THE CAPITAL, TALLAHASSEE, March 20, 2013…….The House Judiciary Committee on Wednesday passed a bill aimed at breaking the cycle of recidivism in Florida prisons by rehabilitating non-violent felons in the last three years of their sentences.
The so-called ‘smart justice’ bill was originally filed by Rep. Dennis Baxley, R-Ocala, the committee chairman, and passed on a 12-6 vote.
The measure (PCB JDC 13-01) would provide behavioral health care treatment services to non-violent, third-degree felons who don’t traffic in narcotics. Its premise is that roughly half the state’s 100,000 prisoners are serving time for non-violent crimes and can be readied for re-entry into society without compromising public safety, thus slashing millions of dollars from the state corrections budget.
“Hold people accountable, absolutely,” Baxley said. “But when they respond to that, start offering a continuum and a platform to actually put them back to being constructive.”
Drugs are the number one reason for incarceration in Florida, applying to 24.8 percent of inmates. Property crimes are number three, affecting 15.1 percent of prisoners, and other non-violent crimes are the fifth-leading cause, affecting 8.1 percent.
Proponents of the measure described Florida prisons as a revolving door, with 32,555 new admissions this year – of which 14,000 are-offenders – and 33,073 released this year. Of those released, only 7,500 will have received some type of treatment.
But there was disagreement over whether treatment services should be provided by the state or by private companies.
Barney Bishop III, president and CEO of the Florida Smart Justice Alliance, said the state is unable to spend the same kind of money on treatment that private providers do.
Of DOC’s $2.1 billion budget, Bishop said, the agency spends $22 million a year on education, or 68 cents a day, and $6 million on substance abuse, or 19 cents a day.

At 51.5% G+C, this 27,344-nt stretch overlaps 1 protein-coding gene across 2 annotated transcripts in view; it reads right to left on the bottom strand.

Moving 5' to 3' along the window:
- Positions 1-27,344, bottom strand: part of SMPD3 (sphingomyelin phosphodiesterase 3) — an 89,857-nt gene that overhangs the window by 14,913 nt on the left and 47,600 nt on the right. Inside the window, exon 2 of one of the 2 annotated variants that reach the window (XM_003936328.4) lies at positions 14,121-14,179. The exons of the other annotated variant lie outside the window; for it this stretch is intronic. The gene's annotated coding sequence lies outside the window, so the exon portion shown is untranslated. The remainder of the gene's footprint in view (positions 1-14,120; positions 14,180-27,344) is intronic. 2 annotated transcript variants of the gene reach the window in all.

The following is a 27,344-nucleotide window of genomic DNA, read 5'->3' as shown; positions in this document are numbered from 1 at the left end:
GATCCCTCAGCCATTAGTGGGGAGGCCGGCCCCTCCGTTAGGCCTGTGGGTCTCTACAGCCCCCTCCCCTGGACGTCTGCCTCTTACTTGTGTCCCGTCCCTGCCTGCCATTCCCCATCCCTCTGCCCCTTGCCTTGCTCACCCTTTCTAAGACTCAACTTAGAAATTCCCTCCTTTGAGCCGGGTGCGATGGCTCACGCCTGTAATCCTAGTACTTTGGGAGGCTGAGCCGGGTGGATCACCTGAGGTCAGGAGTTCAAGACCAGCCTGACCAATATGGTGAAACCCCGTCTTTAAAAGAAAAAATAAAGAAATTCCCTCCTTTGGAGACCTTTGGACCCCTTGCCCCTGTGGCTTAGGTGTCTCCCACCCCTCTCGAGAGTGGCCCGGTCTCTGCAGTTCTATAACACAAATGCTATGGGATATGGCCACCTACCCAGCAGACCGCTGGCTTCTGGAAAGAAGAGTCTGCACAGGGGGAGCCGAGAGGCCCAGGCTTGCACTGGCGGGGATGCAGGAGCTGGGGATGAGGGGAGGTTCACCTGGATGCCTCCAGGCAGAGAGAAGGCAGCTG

“One private provider, Bridges of America, which has six programs in the state, they spend $5.24 a day on education,” he said. “And on substance abuse, they spend six dollars a day. So you’re spending dollars versus cents.”
Bishop is a lobbyist for Bridges of America, which operates faith-based re-entry centers that teach inmates work and life skills.
Former state Sen. Ron Silver opposed the bill on behalf of the Teamsters, who represent DOC employees.
“I don’t see what the rush is,” Silver said. “Do you want to give private enterprise the ability to do this, or do you want to give the good men and women of the Department of Corrections the ability to do so? I think they’re doing a heck of a job with what they got.”
But lawmakers quickly moved to support the measure.
“What can we do to help these inmates be more prepared to re-enter our society?” asked Rep. Marti Coley, R-Mariana. “I think this bill gives them tools to accomplish that.”
The bill also would help ensure that Florida-born inmates leave prison with an ID card or the information needed to secure one.
But it faces an uphill climb in the Senate, where Senate President Don Gaetz has said the state crime rate is at a 41-year low because of Florida’s get-tough-on-crime approach.